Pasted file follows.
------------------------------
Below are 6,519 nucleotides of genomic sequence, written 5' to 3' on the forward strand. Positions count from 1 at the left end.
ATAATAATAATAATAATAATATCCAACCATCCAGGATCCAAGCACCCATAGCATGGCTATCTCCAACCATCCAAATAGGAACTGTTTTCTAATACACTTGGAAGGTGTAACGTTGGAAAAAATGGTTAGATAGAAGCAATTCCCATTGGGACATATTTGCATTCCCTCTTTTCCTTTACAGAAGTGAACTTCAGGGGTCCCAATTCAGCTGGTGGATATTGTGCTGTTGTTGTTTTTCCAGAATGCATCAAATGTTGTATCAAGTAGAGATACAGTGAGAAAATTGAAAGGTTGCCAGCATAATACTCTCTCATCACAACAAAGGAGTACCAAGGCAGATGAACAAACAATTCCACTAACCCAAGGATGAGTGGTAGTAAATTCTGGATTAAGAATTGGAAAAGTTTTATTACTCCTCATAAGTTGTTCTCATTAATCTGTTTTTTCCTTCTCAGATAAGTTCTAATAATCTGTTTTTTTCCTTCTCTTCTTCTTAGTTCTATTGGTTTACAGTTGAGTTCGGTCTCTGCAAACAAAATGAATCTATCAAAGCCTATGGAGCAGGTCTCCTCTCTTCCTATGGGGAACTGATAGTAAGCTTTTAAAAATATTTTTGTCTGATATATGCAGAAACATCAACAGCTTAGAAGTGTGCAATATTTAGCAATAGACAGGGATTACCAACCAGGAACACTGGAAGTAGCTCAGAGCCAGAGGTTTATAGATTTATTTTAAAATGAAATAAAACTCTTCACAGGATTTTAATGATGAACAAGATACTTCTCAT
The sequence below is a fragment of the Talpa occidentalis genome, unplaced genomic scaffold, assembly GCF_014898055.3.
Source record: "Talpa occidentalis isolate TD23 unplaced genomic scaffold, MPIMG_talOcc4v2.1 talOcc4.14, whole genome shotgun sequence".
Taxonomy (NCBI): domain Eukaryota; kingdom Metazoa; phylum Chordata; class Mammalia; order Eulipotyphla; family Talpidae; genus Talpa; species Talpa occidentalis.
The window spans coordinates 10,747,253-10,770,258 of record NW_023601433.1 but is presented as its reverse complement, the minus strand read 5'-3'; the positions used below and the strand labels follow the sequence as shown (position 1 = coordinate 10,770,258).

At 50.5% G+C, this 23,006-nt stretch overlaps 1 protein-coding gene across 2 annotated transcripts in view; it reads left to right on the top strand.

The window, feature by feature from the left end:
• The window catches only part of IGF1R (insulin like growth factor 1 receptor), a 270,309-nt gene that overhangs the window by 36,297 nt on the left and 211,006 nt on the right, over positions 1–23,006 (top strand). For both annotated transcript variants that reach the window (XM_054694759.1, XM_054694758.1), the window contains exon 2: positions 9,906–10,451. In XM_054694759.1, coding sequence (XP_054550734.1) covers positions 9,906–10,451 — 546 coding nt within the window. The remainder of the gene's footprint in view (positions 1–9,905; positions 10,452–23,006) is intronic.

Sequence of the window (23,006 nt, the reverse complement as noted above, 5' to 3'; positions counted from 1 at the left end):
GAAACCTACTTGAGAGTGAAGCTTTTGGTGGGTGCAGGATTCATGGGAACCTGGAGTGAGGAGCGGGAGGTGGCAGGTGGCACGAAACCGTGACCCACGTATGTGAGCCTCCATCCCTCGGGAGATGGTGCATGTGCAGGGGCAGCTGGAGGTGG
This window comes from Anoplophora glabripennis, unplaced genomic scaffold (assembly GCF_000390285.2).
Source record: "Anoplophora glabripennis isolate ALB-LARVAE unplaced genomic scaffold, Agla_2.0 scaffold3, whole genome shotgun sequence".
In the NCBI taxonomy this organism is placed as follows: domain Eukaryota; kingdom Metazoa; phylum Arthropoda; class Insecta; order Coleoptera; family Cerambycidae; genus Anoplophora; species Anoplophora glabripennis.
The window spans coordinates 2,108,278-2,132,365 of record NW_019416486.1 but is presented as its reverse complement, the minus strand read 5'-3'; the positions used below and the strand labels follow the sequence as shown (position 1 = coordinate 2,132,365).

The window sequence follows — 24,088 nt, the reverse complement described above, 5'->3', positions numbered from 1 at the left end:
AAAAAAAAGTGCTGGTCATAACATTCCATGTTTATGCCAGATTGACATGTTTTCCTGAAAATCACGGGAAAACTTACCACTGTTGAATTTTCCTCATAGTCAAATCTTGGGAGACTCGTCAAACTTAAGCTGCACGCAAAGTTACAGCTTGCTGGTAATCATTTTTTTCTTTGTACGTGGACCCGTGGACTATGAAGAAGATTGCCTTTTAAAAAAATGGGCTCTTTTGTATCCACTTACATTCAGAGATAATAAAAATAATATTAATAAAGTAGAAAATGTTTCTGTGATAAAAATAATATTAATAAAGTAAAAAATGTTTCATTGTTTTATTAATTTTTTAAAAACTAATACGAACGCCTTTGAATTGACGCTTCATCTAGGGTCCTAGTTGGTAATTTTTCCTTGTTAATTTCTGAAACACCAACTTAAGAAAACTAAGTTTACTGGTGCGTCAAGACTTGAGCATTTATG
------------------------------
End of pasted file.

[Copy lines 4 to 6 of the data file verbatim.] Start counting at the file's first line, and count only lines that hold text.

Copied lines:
Source record: "Talpa occidentalis isolate TD23 unplaced genomic scaffold, MPIMG_talOcc4v2.1 talOcc4.14, whole genome shotgun sequence".
Taxonomy (NCBI): domain Eukaryota; kingdom Metazoa; phylum Chordata; class Mammalia; order Eulipotyphla; family Talpidae; genus Talpa; species Talpa occidentalis.
The window spans coordinates 10,747,253-10,770,258 of record NW_023601433.1 but is presented as its reverse complement, the minus strand read 5'-3'; the positions used below and the strand labels follow the sequence as shown (position 1 = coordinate 10,770,258).